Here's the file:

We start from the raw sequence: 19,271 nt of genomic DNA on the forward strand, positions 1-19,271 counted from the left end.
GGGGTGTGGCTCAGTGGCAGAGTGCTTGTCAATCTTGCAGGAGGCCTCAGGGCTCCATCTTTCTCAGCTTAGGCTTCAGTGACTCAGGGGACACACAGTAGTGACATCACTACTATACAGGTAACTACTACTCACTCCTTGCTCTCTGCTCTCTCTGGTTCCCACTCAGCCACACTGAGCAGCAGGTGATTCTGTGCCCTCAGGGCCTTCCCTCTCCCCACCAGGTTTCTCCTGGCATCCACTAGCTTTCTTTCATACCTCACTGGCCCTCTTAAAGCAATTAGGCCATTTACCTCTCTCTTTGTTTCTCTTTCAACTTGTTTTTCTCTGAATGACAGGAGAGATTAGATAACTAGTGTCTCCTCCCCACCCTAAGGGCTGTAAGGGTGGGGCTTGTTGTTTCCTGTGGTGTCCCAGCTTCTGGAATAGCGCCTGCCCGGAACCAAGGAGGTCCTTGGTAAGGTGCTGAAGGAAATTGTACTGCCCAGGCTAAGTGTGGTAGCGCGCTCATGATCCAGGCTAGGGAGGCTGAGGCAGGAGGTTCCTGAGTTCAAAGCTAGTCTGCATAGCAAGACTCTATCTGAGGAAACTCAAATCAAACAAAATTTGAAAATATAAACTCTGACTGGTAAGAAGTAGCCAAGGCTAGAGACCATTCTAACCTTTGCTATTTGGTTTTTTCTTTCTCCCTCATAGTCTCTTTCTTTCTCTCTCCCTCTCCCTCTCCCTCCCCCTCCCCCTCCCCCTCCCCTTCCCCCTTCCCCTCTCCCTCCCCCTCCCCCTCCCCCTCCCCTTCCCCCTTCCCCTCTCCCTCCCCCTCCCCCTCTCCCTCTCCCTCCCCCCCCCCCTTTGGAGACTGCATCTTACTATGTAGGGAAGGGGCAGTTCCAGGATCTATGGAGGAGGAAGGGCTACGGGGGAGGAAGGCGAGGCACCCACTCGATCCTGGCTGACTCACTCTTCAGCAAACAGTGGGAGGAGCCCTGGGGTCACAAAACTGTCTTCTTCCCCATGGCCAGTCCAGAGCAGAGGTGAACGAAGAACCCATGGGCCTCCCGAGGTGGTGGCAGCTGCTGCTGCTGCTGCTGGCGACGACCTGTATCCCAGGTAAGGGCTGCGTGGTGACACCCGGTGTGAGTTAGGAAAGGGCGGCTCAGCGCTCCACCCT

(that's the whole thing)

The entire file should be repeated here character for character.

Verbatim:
We start from the raw sequence: 19,271 nt of genomic DNA on the forward strand, positions 1-19,271 counted from the left end.
GGGGTGTGGCTCAGTGGCAGAGTGCTTGTCAATCTTGCAGGAGGCCTCAGGGCTCCATCTTTCTCAGCTTAGGCTTCAGTGACTCAGGGGACACACAGTAGTGACATCACTACTATACAGGTAACTACTACTCACTCCTTGCTCTCTGCTCTCTCTGGTTCCCACTCAGCCACACTGAGCAGCAGGTGATTCTGTGCCCTCAGGGCCTTCCCTCTCCCCACCAGGTTTCTCCTGGCATCCACTAGCTTTCTTTCATACCTCACTGGCCCTCTTAAAGCAATTAGGCCATTTACCTCTCTCTTTGTTTCTCTTTCAACTTGTTTTTCTCTGAATGACAGGAGAGATTAGATAACTAGTGTCTCCTCCCCACCCTAAGGGCTGTAAGGGTGGGGCTTGTTGTTTCCTGTGGTGTCCCAGCTTCTGGAATAGCGCCTGCCCGGAACCAAGGAGGTCCTTGGTAAGGTGCTGAAGGAAATTGTACTGCCCAGGCTAAGTGTGGTAGCGCGCTCATGATCCAGGCTAGGGAGGCTGAGGCAGGAGGTTCCTGAGTTCAAAGCTAGTCTGCATAGCAAGACTCTATCTGAGGAAACTCAAATCAAACAAAATTTGAAAATATAAACTCTGACTGGTAAGAAGTAGCCAAGGCTAGAGACCATTCTAACCTTTGCTATTTGGTTTTTTCTTTCTCCCTCATAGTCTCTTTCTTTCTCTCTCCCTCTCCCTCTCCCTCCCCCTCCCCCTCCCCCTCCCCTTCCCCCTTCCCCTCTCCCTCCCCCTCCCCCTCCCCCTCCCCTTCCCCCTTCCCCTCTCCCTCCCCCTCCCCCTCTCCCTCTCCCTCCCCCCCCCCCTTTGGAGACTGCATCTTACTATGTAGGGAAGGGGCAGTTCCAGGATCTATGGAGGAGGAAGGGCTACGGGGGAGGAAGGCGAGGCACCCACTCGATCCTGGCTGACTCACTCTTCAGCAAACAGTGGGAGGAGCCCTGGGGTCACAAAACTGTCTTCTTCCCCATGGCCAGTCCAGAGCAGAGGTGAACGAAGAACCCATGGGCCTCCCGAGGTGGTGGCAGCTGCTGCTGCTGCTGCTGGCGACGACCTGTATCCCAGGTAAGGGCTGCGTGGTGACACCCGGTGTGAGTTAGGAAAGGGCGGCTCAGCGCTCCACCCT